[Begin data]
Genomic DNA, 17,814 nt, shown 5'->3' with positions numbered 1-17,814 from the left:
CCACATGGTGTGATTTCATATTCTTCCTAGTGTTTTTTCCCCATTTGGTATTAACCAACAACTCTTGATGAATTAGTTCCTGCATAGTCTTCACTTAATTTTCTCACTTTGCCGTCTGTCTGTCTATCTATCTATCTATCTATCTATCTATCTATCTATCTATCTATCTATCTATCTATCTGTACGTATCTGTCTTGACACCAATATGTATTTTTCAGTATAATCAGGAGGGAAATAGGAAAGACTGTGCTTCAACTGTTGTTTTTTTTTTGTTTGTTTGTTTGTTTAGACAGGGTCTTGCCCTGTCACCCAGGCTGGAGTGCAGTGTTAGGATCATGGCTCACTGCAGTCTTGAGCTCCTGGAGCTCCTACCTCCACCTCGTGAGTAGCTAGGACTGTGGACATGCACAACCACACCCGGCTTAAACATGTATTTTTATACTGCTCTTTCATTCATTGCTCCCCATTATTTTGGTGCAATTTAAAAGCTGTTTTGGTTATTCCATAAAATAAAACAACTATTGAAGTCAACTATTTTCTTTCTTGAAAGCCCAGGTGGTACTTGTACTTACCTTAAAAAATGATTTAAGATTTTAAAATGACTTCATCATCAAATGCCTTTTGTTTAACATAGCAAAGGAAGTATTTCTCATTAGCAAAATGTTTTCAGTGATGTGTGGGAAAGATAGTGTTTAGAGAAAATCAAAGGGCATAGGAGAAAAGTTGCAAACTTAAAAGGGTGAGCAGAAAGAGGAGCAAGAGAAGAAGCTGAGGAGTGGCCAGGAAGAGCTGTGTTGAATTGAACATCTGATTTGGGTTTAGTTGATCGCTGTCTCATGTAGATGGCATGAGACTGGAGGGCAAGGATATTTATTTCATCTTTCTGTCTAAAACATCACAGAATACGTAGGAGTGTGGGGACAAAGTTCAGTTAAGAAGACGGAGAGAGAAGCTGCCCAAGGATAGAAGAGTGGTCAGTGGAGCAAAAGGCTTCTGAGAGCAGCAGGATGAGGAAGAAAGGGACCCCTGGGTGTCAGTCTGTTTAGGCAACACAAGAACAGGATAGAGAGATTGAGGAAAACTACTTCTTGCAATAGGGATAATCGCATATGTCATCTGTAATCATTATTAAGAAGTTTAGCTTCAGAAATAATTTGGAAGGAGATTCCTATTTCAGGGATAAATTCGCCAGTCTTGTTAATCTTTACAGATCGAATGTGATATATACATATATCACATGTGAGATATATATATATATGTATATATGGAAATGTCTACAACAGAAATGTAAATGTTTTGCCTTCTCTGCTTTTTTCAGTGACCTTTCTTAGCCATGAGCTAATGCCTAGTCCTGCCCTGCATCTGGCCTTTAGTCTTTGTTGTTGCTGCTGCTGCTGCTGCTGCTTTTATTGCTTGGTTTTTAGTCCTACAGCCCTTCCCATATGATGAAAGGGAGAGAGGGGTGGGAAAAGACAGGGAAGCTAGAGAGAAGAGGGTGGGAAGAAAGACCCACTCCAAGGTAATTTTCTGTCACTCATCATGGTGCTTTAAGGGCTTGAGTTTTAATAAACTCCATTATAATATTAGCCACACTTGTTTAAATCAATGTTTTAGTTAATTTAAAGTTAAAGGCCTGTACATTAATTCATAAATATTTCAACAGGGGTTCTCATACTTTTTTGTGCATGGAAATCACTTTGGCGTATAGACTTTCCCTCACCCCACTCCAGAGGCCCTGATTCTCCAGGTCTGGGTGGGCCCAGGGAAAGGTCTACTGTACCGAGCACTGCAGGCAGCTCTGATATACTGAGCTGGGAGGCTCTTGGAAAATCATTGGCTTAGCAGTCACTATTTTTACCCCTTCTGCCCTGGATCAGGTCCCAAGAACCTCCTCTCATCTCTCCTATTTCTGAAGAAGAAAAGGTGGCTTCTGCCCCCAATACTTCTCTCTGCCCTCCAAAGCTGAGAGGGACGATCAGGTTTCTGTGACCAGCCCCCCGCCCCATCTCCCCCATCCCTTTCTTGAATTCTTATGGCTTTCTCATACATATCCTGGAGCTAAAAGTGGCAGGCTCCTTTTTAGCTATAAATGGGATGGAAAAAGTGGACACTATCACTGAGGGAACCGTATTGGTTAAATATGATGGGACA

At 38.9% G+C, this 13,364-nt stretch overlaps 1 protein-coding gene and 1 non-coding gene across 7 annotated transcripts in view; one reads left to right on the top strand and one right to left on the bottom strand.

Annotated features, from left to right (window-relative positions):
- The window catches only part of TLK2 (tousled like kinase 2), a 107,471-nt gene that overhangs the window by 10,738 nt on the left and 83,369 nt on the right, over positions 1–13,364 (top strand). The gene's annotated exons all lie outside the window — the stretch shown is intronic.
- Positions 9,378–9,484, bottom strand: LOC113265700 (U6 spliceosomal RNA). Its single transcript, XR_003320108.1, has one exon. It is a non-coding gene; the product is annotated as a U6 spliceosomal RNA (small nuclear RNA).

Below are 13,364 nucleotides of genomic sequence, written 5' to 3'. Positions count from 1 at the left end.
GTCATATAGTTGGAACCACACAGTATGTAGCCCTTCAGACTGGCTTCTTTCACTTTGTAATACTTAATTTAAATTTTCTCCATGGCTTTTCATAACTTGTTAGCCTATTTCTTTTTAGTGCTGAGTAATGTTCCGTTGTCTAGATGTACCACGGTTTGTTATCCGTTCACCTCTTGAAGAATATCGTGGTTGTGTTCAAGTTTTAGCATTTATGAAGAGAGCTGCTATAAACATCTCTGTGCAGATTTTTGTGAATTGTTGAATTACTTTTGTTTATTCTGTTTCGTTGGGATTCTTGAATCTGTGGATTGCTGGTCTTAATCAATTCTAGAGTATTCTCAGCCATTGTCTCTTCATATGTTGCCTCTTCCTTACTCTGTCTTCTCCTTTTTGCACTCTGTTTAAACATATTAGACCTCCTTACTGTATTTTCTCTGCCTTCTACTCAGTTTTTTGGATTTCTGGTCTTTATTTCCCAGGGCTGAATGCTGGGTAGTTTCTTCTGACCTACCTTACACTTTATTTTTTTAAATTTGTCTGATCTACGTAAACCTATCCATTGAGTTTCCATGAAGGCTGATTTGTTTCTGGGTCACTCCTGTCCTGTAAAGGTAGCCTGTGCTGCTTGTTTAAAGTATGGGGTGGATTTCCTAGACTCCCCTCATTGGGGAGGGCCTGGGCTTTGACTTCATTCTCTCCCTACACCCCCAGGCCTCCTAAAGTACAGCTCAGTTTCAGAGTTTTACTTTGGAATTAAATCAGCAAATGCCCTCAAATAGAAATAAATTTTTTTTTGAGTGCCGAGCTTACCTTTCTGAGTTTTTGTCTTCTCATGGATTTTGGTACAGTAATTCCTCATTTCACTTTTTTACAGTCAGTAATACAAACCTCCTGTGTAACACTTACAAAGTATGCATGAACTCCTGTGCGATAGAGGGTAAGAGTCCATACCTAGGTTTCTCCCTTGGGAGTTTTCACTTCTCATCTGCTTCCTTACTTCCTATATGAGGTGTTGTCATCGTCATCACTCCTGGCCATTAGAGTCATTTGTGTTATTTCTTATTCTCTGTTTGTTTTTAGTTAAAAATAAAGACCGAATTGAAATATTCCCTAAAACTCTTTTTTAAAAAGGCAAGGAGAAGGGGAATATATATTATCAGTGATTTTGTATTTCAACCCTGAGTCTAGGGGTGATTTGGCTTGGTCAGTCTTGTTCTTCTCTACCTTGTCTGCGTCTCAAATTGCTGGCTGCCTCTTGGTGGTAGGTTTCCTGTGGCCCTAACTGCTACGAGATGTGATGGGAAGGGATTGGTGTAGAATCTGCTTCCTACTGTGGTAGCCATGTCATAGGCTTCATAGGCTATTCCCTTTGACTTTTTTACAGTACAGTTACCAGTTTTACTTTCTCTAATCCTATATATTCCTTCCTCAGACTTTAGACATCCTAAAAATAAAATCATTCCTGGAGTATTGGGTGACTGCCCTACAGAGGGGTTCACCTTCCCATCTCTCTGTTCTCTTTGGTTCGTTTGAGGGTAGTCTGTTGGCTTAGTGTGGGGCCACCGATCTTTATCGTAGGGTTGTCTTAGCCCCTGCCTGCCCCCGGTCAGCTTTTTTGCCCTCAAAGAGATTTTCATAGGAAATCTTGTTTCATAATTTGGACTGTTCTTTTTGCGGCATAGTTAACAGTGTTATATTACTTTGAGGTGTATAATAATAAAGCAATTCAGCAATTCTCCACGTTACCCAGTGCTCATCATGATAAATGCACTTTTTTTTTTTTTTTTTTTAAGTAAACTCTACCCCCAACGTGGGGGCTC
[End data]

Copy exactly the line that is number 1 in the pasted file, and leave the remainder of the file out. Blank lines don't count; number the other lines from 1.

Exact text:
Genomic DNA, 17,814 nt, shown 5'->3' with positions numbered 1-17,814 from the left: